BEIJING (AFP) - China's President Xi Jinping struck a friendly tone on relations with Japan on Saturday, but touched on disputes over history which still add to tensions between the East Asian giants.
Ties between Beijing and Tokyo have warmed over the past year, but strains over territorial disputes and attitudes towards wartime history persist.
Xi told a forum in Beijing that "peace and friendly cooperation between China and Japan is the common will of the people, and the general trend of events".
He added that "friendship" between the countries "deserves cherishing and protecting," at the event, attended by Japanese delegates including former economy minister Toshihiro Nikai.
High-level meetings between China and Japan were suspended for two years amid a row over disputed islands until Xi and Japan's Prime Minister Shinzo Abe met last year. They held talks again last month.
During his Beijing visit, Nikai delivered a personal letter to Xi from Abe, Japan's Kyodo news agency said, without giving further details.
Echoing regular pronouncements from Beijing, Xi also mentioned the 70th anniversary of the Japanese surrender in the second world war, and added that "the facts of history cannot be distorted".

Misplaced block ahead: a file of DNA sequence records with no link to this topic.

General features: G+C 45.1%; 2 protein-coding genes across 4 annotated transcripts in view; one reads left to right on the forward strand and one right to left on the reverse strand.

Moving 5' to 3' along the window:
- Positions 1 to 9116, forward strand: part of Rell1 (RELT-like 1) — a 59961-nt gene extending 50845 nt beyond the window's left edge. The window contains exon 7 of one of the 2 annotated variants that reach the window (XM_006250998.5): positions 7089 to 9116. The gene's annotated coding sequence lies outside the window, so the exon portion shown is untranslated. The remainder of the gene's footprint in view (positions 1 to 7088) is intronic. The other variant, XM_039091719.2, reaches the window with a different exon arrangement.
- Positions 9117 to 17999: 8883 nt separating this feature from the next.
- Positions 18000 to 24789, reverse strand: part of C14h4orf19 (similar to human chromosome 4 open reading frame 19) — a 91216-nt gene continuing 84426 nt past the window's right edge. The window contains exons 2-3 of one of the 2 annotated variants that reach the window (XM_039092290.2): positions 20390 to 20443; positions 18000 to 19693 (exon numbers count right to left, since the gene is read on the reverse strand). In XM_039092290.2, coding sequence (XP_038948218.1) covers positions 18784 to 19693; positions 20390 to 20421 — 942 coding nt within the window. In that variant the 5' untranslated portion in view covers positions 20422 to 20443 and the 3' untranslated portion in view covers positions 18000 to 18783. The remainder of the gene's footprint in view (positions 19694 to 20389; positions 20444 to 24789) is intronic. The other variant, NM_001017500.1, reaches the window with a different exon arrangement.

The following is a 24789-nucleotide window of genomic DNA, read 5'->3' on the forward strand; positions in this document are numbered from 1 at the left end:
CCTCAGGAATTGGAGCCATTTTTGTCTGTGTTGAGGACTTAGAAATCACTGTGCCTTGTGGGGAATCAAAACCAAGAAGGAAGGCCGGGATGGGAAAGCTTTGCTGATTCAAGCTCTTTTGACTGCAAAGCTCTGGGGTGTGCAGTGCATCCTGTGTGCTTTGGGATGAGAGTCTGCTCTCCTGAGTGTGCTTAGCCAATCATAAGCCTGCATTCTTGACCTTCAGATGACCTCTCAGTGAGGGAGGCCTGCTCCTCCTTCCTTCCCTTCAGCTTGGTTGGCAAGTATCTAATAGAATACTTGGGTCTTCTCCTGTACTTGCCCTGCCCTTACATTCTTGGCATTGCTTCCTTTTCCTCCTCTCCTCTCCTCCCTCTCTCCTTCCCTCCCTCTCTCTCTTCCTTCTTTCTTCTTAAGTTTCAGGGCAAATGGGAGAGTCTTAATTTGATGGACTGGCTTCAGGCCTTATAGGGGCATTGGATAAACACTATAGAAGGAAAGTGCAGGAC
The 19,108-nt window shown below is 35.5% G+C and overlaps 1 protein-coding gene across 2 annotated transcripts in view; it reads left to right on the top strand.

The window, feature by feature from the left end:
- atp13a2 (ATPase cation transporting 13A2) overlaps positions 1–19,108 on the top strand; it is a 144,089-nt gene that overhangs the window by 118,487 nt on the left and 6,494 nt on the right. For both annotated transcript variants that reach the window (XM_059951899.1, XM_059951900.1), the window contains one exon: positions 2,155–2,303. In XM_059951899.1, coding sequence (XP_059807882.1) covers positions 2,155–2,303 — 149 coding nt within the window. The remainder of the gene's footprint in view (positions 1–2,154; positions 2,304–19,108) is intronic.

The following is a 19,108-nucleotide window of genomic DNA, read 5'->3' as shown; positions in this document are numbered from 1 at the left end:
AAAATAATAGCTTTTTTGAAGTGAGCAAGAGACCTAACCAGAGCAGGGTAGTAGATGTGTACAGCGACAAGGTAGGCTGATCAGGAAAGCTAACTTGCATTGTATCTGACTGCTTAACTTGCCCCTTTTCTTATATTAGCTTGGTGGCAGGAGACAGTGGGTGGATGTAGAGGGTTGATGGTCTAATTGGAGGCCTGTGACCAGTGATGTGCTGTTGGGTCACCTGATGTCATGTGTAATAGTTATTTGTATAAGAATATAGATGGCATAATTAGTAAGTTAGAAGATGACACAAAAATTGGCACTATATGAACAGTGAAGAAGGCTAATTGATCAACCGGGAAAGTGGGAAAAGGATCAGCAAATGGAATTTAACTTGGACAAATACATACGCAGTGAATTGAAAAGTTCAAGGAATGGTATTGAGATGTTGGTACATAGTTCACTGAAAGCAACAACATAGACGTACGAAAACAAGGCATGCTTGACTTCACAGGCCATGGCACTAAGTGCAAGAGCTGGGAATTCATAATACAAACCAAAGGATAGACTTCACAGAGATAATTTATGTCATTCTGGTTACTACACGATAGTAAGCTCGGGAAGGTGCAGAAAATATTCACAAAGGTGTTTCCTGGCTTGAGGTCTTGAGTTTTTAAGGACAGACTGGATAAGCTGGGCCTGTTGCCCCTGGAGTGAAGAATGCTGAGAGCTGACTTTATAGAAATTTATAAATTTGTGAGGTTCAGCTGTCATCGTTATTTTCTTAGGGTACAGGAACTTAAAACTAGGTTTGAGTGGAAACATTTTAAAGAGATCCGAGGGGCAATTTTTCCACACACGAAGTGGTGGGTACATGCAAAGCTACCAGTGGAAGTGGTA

"The efforts of anyone seeking to distort or beautify the facts of Japan's acts of militaristic invasion will not be accepted by the people of China," he added.
His remarks came just a day after China renewed its call for Japan to "face up to" its 20th century history after Abe's wife visited a shrine which Beijing sees as a symbol of Tokyo's warring past.
China is preparing a massive military parade in September to mark the 70th anniversary, and also creating a public holiday.
China's defence ministry said that its army planes on Thursday for the first time flew over the Miyako Strait, between Japan's Miyako and Okinawa Islands.